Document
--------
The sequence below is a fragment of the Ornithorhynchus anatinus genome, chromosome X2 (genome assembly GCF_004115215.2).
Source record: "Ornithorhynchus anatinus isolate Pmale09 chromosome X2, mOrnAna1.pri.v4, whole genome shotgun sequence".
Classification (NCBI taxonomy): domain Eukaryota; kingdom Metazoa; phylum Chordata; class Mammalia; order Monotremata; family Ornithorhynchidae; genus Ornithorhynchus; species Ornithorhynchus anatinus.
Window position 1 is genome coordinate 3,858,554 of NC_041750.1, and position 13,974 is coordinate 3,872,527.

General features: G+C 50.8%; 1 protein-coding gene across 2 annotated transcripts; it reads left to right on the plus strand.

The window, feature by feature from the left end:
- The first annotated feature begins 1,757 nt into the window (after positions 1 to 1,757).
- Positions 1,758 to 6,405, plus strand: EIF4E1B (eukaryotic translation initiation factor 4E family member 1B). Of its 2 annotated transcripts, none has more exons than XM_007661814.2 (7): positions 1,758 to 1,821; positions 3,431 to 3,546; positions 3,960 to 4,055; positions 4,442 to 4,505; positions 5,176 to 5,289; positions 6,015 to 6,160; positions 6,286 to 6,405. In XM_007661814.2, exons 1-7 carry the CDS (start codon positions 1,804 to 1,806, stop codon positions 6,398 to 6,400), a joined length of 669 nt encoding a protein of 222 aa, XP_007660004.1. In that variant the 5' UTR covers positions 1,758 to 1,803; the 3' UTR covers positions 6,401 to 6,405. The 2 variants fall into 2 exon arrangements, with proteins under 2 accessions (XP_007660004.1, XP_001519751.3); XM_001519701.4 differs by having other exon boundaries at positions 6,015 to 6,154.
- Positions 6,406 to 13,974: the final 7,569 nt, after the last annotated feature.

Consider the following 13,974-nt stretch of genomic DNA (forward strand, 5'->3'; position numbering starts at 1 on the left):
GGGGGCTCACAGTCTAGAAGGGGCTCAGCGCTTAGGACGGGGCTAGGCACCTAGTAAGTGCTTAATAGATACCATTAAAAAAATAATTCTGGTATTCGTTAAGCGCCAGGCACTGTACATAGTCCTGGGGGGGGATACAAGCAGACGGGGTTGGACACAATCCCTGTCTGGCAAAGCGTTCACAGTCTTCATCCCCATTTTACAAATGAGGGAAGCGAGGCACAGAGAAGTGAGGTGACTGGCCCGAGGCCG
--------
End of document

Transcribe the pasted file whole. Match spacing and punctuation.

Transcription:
The sequence below is a fragment of the Ornithorhynchus anatinus genome, chromosome X2 (genome assembly GCF_004115215.2).
Source record: "Ornithorhynchus anatinus isolate Pmale09 chromosome X2, mOrnAna1.pri.v4, whole genome shotgun sequence".
Classification (NCBI taxonomy): domain Eukaryota; kingdom Metazoa; phylum Chordata; class Mammalia; order Monotremata; family Ornithorhynchidae; genus Ornithorhynchus; species Ornithorhynchus anatinus.
Window position 1 is genome coordinate 3,858,554 of NC_041750.1, and position 13,974 is coordinate 3,872,527.

General features: G+C 50.8%; 1 protein-coding gene across 2 annotated transcripts; it reads left to right on the plus strand.

The window, feature by feature from the left end:
- The first annotated feature begins 1,757 nt into the window (after positions 1 to 1,757).
- Positions 1,758 to 6,405, plus strand: EIF4E1B (eukaryotic translation initiation factor 4E family member 1B). Of its 2 annotated transcripts, none has more exons than XM_007661814.2 (7): positions 1,758 to 1,821; positions 3,431 to 3,546; positions 3,960 to 4,055; positions 4,442 to 4,505; positions 5,176 to 5,289; positions 6,015 to 6,160; positions 6,286 to 6,405. In XM_007661814.2, exons 1-7 carry the CDS (start codon positions 1,804 to 1,806, stop codon positions 6,398 to 6,400), a joined length of 669 nt encoding a protein of 222 aa, XP_007660004.1. In that variant the 5' UTR covers positions 1,758 to 1,803; the 3' UTR covers positions 6,401 to 6,405. The 2 variants fall into 2 exon arrangements, with proteins under 2 accessions (XP_007660004.1, XP_001519751.3); XM_001519701.4 differs by having other exon boundaries at positions 6,015 to 6,154.
- Positions 6,406 to 13,974: the final 7,569 nt, after the last annotated feature.

Consider the following 13,974-nt stretch of genomic DNA (forward strand, 5'->3'; position numbering starts at 1 on the left):
GGGGGCTCACAGTCTAGAAGGGGCTCAGCGCTTAGGACGGGGCTAGGCACCTAGTAAGTGCTTAATAGATACCATTAAAAAAATAATTCTGGTATTCGTTAAGCGCCAGGCACTGTACATAGTCCTGGGGGGGGATACAAGCAGACGGGGTTGGACACAATCCCTGTCTGGCAAAGCGTTCACAGTCTTCATCCCCATTTTACAAATGAGGGAAGCGAGGCACAGAGAAGTGAGGTGACTGGCCCGAGGCCG